There is one thing that almost everyone seems to forget about the poll tax: it wasn't called the poll tax. It was called the community charge. But nobody remembers it as the community charge, do they? The left's preferred name for it - poll tax - entered popular usage and helped create the widespread rejection of the policy. The Scottish left played a particular role in this - and more generally in initiating a mass movement - as it was introduced north of the border a year earlier than in England.
I put 'poll tax' into a search engine and got the Wiki entry for the community charge. Wikipedia calls things by its proper name, so Community Charge (not Poll Tax) is the heading for that page. But the image accompanying the Wiki entry is the one I reproduce here: an official government leaflet which refers to it as The Community Charge (The So-Called 'Poll Tax').
The government's PR people clearly wanted to popularise the proper name for it, but also had to acknowledge the popular term which was in circulation (while being sniffy towards it) because that's what most people knew it as. Indeed the main text makes a point of stressing what its proper name is, rather like a disapproving English teacher correcting a student's sloppy written expression (I'm an English teacher myself, so...).
Similarly, if you do a search for 'bedroom tax' you might discover that the government doesn't call it any such thing. It is in fact the 'under-occupancy penalty'. That's the sort of term that you forget as soon as you have read it. 'Bedroom tax' is much catchier.
Phrases like these have the capacity to mobilise people in opposition. Nobody will ever join a protest against an 'under-occupancy penalty'. But they might join protests against a bedroom tax. Then again they might not - we don't know yet if the bedroom tax will become 'Cameron's poll tax' (there's a powerful bit of political shorthand, by the way) because the jury is out on whether it is a shrewd use of political language. Time will tell.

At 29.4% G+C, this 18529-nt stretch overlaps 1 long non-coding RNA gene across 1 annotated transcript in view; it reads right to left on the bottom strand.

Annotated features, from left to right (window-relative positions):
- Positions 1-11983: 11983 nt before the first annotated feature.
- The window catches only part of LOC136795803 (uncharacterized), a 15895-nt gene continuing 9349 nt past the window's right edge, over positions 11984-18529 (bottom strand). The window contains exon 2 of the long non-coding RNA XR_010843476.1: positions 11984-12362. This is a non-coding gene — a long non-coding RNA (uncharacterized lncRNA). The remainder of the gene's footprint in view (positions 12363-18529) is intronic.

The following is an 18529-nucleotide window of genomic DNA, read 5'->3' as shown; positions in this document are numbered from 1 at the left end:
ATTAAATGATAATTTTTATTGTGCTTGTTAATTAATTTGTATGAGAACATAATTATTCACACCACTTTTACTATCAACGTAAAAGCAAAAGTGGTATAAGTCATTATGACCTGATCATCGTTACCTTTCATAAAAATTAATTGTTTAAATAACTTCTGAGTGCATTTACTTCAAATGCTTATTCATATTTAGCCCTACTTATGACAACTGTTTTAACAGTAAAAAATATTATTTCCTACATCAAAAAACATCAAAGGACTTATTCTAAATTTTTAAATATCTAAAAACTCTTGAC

The war in Iraq, too, was always a linguistic battlefield. Its supporters called it anything except a war. As the Stop the War Coaltion's name indicates, we did the opposite. Language is a vital part of how political controversies are perceived and discussed by large numbers of people. It therefore makes a difference when the left successfully finds an accessible way of talking about issues, framing them in a way that increases our influence in the wider debate.
This is not to subscribe to a kind of linguistic determinism and suggest that language is responsible for the outcome of political struggles. It is merely one factor, but it is one that - as Owen Jones suggests here - can often be neglected on the contemporary Left. Also, it does not mean - or shouldn't mean - a patronising 'dumbing down' whereby we assume that a broad working class audience can't possibly understand words of more than one syllable.
What it means, in short, is that we ditch stale and empty phrases, pointlessly obscure terms, sterile pseudo-academic expression, and retro phrasemongering. The retro fetishism is especially noticeable and problematic. A speaker at Saturday's anti-cuts rally in Newcastle - which was mostly characterised by superb, passionate and crystal-clear speeches - actually uttered the words "TUC general council, get off your knees" (a phrase that should not be heard outside the auditions for an Arthur Scargill biopic). And when almost nobody under the age of 35 has the faintest idea what a 'shop steward' is, why on earth would anyone on the Left use the term? What's wrong with 'workplace reps' or 'grassroots activists'?
Clinging to dead language is not the same thing as principled fidelity to a set of ideas for understanding, and changing, the world. It is possible to remain faithful to a political tradition and communicate with people in a way they understand. Owen is right to stress the importance of this elementary point. He is also correct to cite George Galloway as an example - someone, it should be noted, who is famed for his creative deployment of obscure but vivid verbal expressions (this is a reminder that calling for clear and vigorous communication does not mean putting a strait jacket on the range of vocabulary we can use).
I haven't always agreed with everything Owen has written about language and the left, although the provocative title of my February 2011 post '5 reasons why Owen Jones is talking bollocks about language and the left' was in much the same spirit as the Indy sub-editors responsible for Owen's attention-grabbing headlines, rather than reflecting a massive disagreement. But on this occasion I think he's got it pretty much spot on. It is merely a bonus that he's wound up Labour right-wingers (and some sectarians) who really hate George Galloway.